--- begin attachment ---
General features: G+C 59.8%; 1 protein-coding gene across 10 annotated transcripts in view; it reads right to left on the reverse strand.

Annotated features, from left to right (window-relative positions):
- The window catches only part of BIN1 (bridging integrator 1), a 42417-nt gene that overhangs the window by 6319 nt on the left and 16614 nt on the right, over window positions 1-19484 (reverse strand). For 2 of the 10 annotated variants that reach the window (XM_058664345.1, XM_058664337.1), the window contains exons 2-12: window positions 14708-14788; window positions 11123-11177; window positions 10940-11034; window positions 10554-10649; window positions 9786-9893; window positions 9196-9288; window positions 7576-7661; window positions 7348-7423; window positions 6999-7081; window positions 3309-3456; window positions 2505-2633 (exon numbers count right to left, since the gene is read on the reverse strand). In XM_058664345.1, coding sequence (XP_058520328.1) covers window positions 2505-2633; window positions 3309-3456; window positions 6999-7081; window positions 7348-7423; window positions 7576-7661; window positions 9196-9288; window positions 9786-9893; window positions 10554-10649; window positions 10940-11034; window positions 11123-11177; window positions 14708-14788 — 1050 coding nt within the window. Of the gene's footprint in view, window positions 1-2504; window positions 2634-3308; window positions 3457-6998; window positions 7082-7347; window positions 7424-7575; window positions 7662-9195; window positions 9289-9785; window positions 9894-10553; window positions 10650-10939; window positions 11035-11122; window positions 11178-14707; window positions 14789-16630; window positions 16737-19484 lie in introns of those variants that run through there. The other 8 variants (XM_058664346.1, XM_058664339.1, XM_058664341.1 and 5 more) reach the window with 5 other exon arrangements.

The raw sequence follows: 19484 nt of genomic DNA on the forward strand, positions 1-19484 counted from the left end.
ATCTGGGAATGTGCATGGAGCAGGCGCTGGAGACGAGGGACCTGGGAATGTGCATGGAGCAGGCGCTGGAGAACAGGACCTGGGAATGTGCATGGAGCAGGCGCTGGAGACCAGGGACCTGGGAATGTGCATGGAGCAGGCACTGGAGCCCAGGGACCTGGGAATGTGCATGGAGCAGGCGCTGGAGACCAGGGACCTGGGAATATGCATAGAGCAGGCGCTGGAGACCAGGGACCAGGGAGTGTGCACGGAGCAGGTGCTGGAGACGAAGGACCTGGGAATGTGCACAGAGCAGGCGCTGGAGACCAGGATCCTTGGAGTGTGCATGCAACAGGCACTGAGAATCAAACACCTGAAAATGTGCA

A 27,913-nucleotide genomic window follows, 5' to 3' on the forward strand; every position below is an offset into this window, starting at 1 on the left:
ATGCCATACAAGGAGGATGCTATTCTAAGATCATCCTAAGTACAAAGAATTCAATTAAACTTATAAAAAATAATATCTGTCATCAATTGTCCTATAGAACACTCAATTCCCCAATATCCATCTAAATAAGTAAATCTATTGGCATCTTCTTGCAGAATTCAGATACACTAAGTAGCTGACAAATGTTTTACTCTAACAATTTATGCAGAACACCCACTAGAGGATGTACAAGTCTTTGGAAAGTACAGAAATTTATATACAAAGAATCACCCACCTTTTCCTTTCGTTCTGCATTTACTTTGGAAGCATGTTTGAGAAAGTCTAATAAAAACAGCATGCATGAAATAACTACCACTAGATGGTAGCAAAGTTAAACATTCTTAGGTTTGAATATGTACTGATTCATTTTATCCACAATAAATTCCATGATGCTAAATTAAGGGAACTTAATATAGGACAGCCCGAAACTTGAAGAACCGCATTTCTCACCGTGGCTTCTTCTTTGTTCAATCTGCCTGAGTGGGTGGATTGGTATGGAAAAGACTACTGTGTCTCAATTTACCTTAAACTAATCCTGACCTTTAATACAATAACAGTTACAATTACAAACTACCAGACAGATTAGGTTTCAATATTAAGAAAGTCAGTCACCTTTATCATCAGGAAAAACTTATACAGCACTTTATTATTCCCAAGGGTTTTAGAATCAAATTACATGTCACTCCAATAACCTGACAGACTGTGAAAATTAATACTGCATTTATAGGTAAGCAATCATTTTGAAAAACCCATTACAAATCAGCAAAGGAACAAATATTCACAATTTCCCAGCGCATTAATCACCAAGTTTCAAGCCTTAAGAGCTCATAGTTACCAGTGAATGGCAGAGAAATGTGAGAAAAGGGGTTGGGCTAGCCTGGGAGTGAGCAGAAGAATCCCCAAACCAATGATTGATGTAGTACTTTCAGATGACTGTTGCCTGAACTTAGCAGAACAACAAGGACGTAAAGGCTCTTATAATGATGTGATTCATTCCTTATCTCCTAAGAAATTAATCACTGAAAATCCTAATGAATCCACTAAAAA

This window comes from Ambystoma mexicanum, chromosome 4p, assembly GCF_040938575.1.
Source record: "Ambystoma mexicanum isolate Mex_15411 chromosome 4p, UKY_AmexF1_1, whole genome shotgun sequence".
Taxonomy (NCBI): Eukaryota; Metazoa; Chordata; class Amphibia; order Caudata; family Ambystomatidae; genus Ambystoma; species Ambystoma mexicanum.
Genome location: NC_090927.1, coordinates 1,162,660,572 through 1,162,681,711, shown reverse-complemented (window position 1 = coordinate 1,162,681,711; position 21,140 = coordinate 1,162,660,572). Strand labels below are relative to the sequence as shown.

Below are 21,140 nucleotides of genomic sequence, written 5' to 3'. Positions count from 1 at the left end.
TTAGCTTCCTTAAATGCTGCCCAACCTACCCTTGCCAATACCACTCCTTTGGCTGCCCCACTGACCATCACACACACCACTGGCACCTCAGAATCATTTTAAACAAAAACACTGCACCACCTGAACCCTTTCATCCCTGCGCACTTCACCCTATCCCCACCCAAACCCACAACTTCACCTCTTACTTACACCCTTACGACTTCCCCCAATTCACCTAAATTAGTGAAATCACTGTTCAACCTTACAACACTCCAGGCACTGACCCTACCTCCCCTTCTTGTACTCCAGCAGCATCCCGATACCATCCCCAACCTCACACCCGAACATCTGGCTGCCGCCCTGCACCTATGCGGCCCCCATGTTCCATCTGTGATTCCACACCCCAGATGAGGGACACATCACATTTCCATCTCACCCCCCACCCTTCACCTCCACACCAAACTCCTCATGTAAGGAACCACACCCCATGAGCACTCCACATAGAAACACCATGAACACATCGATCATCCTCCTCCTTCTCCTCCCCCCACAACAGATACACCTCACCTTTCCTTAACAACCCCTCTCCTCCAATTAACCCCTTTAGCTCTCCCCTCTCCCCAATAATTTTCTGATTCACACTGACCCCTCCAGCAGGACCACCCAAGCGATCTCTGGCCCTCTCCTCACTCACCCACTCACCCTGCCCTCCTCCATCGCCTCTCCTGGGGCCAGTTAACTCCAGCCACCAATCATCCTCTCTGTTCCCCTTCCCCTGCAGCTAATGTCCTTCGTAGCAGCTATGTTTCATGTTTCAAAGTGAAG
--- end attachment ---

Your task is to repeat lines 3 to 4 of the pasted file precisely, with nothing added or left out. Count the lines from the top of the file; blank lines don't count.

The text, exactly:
- The window catches only part of BIN1 (bridging integrator 1), a 42417-nt gene that overhangs the window by 6319 nt on the left and 16614 nt on the right, over window positions 1-19484 (reverse strand). For 2 of the 10 annotated variants that reach the window (XM_058664345.1, XM_058664337.1), the window contains exons 2-12: window positions 14708-14788; window positions 11123-11177; window positions 10940-11034; window positions 10554-10649; window positions 9786-9893; window positions 9196-9288; window positions 7576-7661; window positions 7348-7423; window positions 6999-7081; window positions 3309-3456; window positions 2505-2633 (exon numbers count right to left, since the gene is read on the reverse strand). In XM_058664345.1, coding sequence (XP_058520328.1) covers window positions 2505-2633; window positions 3309-3456; window positions 6999-7081; window positions 7348-7423; window positions 7576-7661; window positions 9196-9288; window positions 9786-9893; window positions 10554-10649; window positions 10940-11034; window positions 11123-11177; window positions 14708-14788 — 1050 coding nt within the window. Of the gene's footprint in view, window positions 1-2504; window positions 2634-3308; window positions 3457-6998; window positions 7082-7347; window positions 7424-7575; window positions 7662-9195; window positions 9289-9785; window positions 9894-10553; window positions 10650-10939; window positions 11035-11122; window positions 11178-14707; window positions 14789-16630; window positions 16737-19484 lie in introns of those variants that run through there. The other 8 variants (XM_058664346.1, XM_058664339.1, XM_058664341.1 and 5 more) reach the window with 5 other exon arrangements.

The raw sequence follows: 19484 nt of genomic DNA on the forward strand, positions 1-19484 counted from the left end.